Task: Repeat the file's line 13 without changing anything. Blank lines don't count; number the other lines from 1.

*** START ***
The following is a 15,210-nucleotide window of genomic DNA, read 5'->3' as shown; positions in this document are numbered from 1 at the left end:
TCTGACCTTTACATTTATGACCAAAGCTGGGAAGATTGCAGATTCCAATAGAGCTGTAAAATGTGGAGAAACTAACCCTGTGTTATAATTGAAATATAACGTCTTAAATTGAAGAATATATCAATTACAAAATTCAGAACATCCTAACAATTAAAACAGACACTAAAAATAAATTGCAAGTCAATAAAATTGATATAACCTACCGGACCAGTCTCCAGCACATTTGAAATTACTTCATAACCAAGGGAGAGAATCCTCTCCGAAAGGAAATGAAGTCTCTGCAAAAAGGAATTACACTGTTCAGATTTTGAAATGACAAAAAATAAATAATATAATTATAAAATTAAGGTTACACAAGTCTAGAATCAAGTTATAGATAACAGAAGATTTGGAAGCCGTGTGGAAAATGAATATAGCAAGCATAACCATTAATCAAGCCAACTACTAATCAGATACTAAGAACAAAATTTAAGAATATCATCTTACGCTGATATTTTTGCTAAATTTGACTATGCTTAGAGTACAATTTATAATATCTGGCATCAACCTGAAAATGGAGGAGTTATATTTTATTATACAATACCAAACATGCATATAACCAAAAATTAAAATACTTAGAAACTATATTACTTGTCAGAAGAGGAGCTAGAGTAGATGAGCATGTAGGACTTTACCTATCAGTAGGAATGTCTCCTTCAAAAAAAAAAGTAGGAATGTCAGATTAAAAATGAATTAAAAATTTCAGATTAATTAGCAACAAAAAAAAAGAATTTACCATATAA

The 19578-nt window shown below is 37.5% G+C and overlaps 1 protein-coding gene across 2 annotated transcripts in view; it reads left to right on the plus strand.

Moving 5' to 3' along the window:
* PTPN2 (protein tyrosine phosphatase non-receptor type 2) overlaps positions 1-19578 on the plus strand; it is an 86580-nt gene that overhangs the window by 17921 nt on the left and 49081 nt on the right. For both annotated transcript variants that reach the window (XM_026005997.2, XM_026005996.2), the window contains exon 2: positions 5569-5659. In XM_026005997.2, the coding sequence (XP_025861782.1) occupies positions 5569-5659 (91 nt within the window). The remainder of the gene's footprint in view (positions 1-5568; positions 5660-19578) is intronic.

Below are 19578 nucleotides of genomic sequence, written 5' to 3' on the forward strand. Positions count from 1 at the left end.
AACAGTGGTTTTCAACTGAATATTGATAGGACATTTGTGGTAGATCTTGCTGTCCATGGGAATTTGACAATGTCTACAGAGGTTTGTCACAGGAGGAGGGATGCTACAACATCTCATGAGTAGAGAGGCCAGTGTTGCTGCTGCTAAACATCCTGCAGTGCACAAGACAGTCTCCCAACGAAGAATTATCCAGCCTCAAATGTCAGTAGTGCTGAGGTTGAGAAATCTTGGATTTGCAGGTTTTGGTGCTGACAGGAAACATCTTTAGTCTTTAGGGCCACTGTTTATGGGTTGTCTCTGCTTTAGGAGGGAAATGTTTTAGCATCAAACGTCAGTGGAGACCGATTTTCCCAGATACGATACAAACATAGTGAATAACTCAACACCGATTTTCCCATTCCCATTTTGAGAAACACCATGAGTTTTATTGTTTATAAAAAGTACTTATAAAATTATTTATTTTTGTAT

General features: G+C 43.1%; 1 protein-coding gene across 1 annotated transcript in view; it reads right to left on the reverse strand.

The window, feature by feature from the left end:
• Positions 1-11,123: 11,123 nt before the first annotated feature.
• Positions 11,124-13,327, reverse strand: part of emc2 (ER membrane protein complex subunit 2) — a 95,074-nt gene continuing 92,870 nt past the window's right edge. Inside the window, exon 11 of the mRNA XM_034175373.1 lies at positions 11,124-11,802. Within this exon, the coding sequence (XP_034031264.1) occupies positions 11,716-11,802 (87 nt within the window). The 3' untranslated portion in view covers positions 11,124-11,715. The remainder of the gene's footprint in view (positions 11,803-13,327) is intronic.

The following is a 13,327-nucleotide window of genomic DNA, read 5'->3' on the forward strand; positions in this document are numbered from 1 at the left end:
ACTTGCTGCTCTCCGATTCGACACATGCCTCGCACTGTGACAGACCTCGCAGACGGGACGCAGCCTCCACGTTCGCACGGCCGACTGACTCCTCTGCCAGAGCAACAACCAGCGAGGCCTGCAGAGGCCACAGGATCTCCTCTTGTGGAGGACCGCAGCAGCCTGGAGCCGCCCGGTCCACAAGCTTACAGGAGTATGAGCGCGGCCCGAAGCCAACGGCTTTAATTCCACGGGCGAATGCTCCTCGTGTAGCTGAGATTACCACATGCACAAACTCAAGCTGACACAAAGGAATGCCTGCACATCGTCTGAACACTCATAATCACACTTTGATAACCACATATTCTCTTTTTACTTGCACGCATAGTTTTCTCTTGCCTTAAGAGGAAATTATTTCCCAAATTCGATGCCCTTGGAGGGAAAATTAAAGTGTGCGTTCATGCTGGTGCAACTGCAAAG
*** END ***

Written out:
ACTTGCTGCTCTCCGATTCGACACATGCCTCGCACTGTGACAGACCTCGCAGACGGGACGCAGCCTCCACGTTCGCACGGCCGACTGACTCCTCTGCCAGAGCAACAACCAGCGAGGCCTGCAGAGGCCACAGGATCTCCTCTTGTGGAGGACCGCAGCAGCCTGGAGCCGCCCGGTCCACAAGCTTACAGGAGTATGAGCGCGGCCCGAAGCCAACGGCTTTAATTCCACGGGCGAATGCTCCTCGTGTAGCTGAGATTACCACATGCACAAACTCAAGCTGACACAAAGGAATGCCTGCACATCGTCTGAACACTCATAATCACACTTTGATAACCACATATTCTCTTTTTACTTGCACGCATAGTTTTCTCTTGCCTTAAGAGGAAATTATTTCCCAAATTCGATGCCCTTGGAGGGAAAATTAAAGTGTGCGTTCATGCTGGTGCAACTGCAAAG